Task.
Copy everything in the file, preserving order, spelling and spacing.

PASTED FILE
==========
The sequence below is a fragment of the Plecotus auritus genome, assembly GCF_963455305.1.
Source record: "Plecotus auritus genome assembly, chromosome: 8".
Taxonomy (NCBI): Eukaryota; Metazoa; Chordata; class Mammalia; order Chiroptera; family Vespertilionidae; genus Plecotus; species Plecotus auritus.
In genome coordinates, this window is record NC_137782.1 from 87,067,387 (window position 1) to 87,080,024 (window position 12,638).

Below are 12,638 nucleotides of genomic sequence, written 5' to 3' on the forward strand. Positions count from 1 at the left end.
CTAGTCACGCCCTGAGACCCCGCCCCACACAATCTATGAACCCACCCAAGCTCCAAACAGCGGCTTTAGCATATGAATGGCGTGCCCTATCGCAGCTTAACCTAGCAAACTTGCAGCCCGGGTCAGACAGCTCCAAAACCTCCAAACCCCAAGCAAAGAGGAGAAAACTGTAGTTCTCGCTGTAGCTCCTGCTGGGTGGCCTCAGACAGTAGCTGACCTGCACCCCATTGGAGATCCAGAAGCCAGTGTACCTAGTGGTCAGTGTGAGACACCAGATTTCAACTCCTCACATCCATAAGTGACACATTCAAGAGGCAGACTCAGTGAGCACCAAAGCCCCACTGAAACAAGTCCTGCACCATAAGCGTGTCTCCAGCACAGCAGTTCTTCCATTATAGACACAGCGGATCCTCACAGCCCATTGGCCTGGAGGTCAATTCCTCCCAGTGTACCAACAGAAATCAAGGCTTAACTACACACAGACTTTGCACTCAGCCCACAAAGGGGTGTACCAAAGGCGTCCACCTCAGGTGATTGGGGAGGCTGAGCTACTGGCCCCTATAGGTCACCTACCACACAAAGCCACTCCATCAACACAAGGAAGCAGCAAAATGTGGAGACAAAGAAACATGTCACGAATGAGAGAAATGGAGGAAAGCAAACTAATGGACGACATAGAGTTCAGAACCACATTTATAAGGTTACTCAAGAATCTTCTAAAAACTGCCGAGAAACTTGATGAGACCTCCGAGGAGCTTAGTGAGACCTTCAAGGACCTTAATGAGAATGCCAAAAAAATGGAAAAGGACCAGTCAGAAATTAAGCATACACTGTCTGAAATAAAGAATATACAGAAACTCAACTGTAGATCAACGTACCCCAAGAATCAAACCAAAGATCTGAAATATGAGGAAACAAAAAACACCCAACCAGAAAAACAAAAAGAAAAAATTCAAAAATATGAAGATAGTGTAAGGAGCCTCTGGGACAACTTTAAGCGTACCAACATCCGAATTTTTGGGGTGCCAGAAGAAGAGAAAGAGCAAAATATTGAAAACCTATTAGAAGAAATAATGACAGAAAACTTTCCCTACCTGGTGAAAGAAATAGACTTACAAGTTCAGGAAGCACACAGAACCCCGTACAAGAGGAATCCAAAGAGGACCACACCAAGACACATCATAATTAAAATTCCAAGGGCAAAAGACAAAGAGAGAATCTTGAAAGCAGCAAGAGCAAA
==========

The sequence below is a fragment of the Plecotus auritus genome, assembly GCF_963455305.1.
Source record: "Plecotus auritus genome assembly, chromosome: 8".
Taxonomy (NCBI): Eukaryota; Metazoa; Chordata; class Mammalia; order Chiroptera; family Vespertilionidae; genus Plecotus; species Plecotus auritus.
In genome coordinates, this window is record NC_137782.1 from 87,067,387 (window position 1) to 87,080,024 (window position 12,638).

Below are 12,638 nucleotides of genomic sequence, written 5' to 3' on the forward strand. Positions count from 1 at the left end.
CTAGTCACGCCCTGAGACCCCGCCCCACACAATCTATGAACCCACCCAAGCTCCAAACAGCGGCTTTAGCATATGAATGGCGTGCCCTATCGCAGCTTAACCTAGCAAACTTGCAGCCCGGGTCAGACAGCTCCAAAACCTCCAAACCCCAAGCAAAGAGGAGAAAACTGTAGTTCTCGCTGTAGCTCCTGCTGGGTGGCCTCAGACAGTAGCTGACCTGCACCCCATTGGAGATCCAGAAGCCAGTGTACCTAGTGGTCAGTGTGAGACACCAGATTTCAACTCCTCACATCCATAAGTGACACATTCAAGAGGCAGACTCAGTGAGCACCAAAGCCCCACTGAAACAAGTCCTGCACCATAAGCGTGTCTCCAGCACAGCAGTTCTTCCATTATAGACACAGCGGATCCTCACAGCCCATTGGCCTGGAGGTCAATTCCTCCCAGTGTACCAACAGAAATCAAGGCTTAACTACACACAGACTTTGCACTCAGCCCACAAAGGGGTGTACCAAAGGCGTCCACCTCAGGTGATTGGGGAGGCTGAGCTACTGGCCCCTATAGGTCACCTACCACACAAAGCCACTCCATCAACACAAGGAAGCAGCAAAATGTGGAGACAAAGAAACATGTCACGAATGAGAGAAATGGAGGAAAGCAAACTAATGGACGACATAGAGTTCAGAACCACATTTATAAGGTTACTCAAGAATCTTCTAAAAACTGCCGAGAAACTTGATGAGACCTCCGAGGAGCTTAGTGAGACCTTCAAGGACCTTAATGAGAATGCCAAAAAAATGGAAAAGGACCAGTCAGAAATTAAGCATACACTGTCTGAAATAAAGAATATACAGAAACTCAACTGTAGATCAACGTACCCCAAGAATCAAACCAAAGATCTGAAATATGAGGAAACAAAAAACACCCAACCAGAAAAACAAAAAGAAAAAATTCAAAAATATGAAGATAGTGTAAGGAGCCTCTGGGACAACTTTAAGCGTACCAACATCCGAATTTTTGGGGTGCCAGAAGAAGAGAAAGAGCAAAATATTGAAAACCTATTAGAAGAAATAATGACAGAAAACTTTCCCTACCTGGTGAAAGAAATAGACTTACAAGTTCAGGAAGCACACAGAACCCCGTACAAGAGGAATCCAAAGAGGACCACACCAAGACACATCATAATTAAAATTCCAAGGGCAAAAGACAAAGAGAGAATCTTGAAAGCAGCAAGAGCAAA